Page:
Stephanopoulos steps into controversy over Clinton Foundation contribution


Oops.

ABC newscaster George Stephanopoulos stepped into some doodoo this week. And he compounded the odor and error by being forced by media inquiries to admit he contributed $75,000 to the foundation of his former boss, ex-president Bill Clinton. Who’s been in the news lately a bit because his former First Lady wants the top job.

georgeThis really is not a crisis, for Stephanopoulos or ABC, certainly nothing like NBC is still contending with about anchor Brian Williams.

It’s a reinforcement that cable and network anchors are really more entertainers, or even news readers, than journalists.

The New York Times story today sums up the issue perfectly:

WASHINGTON — Even after more than a decade as an analyst, anchor and public face for ABC News, George Stephanopoulos has never been able to shake the image that many Republicans have of him: Clinton hatchet man.

That image was glaring to the Republican strategists who blocked him from moderating a debate last year in the Senate race in Iowa.

It was the elephant in the room in 2011 when, after an interview that Mitt Romney’s advisers saw as especially argumentative, Mr. Stephanopoulos visited the campaign’s headquarters to try to reassure them that he was impartial.

And it has nagged at the chairman of the Republican National Committee, Reince Priebus, who has told people repeatedly that he does not want the anchorman anywhere near a debate stage in 2016.

On Thursday, the question of Mr. Stephanopoulos’s political leanings and his future as a leader of the network’s campaign coverage spilled out into the open as he acknowledged donating $75,000 to the Bill, Hillary and Chelsea Clinton Foundation over the past three years. He withdrew from playing any role in a planned Republican primary debate on ABC and called his donations an “uncharacteristic lapse.”

“I’m sorry because I don’t want anything to compromise my integrity or the standards of ABC News,” he said. “I don’t want to do anything that would raise questions in the minds of our viewers. I’m sorry all of that has happened.”

Once a pol, always a pol?

Come on, George. Did you honestly believe that giving money to the Clintons was a good idea, even at the time? Wasn’t it closer to, “I sort of have to do this, but I hope I don’t get caught?”

This wasn’t a lapse in judgment. It was a judgment. In five figures.

People contribute to charities for many reasons. They support the cause. They want to take a tax write off. They want to feel good about themselves. They want to sit at the head table at the annual gala, or have their name on the new building on campus. But there’s almost always a return on investment. You get your name listed with all the other high rollers.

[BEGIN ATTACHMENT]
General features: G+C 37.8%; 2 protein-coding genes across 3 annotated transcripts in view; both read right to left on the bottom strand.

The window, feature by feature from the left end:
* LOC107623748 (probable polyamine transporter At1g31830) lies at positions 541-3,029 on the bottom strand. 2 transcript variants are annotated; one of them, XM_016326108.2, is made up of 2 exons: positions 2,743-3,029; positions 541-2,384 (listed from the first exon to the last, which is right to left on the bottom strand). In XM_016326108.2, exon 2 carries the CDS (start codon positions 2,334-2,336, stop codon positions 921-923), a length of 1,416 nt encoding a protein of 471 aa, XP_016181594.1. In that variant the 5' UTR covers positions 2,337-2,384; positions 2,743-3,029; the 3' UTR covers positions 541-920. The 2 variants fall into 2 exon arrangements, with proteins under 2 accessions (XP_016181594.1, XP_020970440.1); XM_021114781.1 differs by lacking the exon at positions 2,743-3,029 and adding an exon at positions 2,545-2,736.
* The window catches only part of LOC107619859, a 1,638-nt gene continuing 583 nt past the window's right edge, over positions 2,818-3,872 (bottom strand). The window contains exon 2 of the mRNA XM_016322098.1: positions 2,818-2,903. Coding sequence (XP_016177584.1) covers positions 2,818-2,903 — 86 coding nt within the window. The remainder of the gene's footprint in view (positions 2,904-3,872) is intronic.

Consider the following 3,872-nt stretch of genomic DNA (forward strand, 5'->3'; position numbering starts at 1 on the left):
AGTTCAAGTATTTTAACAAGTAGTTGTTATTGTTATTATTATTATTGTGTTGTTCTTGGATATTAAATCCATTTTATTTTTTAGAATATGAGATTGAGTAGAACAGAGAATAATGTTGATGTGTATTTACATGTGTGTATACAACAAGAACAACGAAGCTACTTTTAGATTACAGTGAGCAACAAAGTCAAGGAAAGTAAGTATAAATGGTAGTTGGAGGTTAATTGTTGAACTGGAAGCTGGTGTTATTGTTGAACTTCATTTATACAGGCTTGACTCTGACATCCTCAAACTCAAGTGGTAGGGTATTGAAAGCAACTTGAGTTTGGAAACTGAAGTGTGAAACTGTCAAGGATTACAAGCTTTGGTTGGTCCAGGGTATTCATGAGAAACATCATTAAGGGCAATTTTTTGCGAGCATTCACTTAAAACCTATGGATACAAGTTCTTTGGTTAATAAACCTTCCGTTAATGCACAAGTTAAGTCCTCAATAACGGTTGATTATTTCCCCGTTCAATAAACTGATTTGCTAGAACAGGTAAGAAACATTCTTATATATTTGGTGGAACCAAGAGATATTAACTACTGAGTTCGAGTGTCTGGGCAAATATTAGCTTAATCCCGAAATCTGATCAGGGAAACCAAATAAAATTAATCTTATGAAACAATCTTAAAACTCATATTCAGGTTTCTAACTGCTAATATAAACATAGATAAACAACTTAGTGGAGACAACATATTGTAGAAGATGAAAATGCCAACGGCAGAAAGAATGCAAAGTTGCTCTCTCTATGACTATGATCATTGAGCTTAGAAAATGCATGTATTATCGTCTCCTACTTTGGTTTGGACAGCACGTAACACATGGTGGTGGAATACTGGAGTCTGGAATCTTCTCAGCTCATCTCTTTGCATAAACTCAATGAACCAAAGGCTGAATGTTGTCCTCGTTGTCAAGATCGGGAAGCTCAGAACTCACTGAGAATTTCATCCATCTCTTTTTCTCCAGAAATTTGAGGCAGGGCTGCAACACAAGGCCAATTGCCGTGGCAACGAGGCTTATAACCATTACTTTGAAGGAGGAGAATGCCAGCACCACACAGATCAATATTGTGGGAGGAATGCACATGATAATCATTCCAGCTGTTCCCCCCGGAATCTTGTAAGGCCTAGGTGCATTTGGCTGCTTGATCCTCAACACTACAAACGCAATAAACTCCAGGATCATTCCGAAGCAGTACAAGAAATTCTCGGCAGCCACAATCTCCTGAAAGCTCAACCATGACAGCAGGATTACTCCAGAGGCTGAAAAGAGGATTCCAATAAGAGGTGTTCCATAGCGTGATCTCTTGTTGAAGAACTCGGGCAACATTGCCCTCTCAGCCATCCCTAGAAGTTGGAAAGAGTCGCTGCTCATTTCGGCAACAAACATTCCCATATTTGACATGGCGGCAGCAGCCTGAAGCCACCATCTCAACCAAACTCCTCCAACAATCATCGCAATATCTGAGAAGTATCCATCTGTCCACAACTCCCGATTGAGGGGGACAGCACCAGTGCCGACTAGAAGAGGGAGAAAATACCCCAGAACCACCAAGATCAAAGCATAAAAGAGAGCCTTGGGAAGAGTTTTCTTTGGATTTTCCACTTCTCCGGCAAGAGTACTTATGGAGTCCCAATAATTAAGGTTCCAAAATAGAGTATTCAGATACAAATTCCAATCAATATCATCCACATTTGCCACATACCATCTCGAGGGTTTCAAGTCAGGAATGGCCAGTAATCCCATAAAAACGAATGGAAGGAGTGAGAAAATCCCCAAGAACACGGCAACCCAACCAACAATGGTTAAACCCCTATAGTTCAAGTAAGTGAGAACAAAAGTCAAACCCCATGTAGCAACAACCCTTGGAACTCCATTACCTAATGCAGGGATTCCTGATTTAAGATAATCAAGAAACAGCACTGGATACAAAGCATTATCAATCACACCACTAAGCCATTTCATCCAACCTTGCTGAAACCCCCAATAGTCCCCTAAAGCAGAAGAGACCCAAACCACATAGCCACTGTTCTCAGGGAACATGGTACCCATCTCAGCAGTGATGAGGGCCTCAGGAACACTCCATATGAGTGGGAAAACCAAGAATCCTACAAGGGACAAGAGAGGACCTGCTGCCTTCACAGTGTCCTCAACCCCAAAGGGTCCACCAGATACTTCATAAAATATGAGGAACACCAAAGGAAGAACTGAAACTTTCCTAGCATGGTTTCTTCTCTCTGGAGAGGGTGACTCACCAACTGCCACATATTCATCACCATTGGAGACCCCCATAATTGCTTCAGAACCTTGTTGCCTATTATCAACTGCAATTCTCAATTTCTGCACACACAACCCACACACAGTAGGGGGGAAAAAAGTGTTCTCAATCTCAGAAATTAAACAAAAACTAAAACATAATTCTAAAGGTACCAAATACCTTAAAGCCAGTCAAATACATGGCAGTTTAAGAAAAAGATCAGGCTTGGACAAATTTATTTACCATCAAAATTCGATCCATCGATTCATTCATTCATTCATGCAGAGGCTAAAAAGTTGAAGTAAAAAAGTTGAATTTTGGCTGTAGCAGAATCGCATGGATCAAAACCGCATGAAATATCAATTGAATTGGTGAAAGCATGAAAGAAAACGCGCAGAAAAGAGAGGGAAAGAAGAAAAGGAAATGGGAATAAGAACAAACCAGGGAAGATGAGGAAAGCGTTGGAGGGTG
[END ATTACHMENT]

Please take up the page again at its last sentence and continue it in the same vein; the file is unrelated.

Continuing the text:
What Stephanopoulos tried was to have it both ways — Clinton confidant and supporter and “objective” network anchor.

There is somewhat of a double standard here, but it’s only worth mentioning as a footnote. If Bill O’Reilly or Rush Limbaugh or Sean Hannity contributed $75,000 to the Ronald Reagan Presidential Library or even the Romney Family Foundation [if there is such a thing] no one would blink. But then they don’t pretend to be objective.

Not smart, George. You got caught.

The content of this blog is about crisis management and mismanagement in a digital age. It originates with Steve Bell, who spent 30 years as a journalist for the Associated Press and in four top editor positions at The Buffalo News. He is now Partner/Director of Public Affairs and Crisis and Reputation Management at Eric Mower + Associates, one of the nation’s largest independent advertising, integrated marketing and public relations agencies, with eight offices in the East. Learn more about EMA at mowerpr.com/crisisready. Steve’s blog is based on his own opinions and does not represent the views or positions of Eric Mower + Associates.

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About steveoncrisis

The content is about crisis management and mismanagement in a digital age. It comes from Steve Bell, who spent 30 years as a journalist for the Associated Press and as managing editor and editorial page editor at The Buffalo News. He is now Partner/Director of Public Affairs at Eric Mower and Associates, one of the nation's largest independent advertising, integrated marketing and public relations agency with six offices in the Northeast and Southeast.
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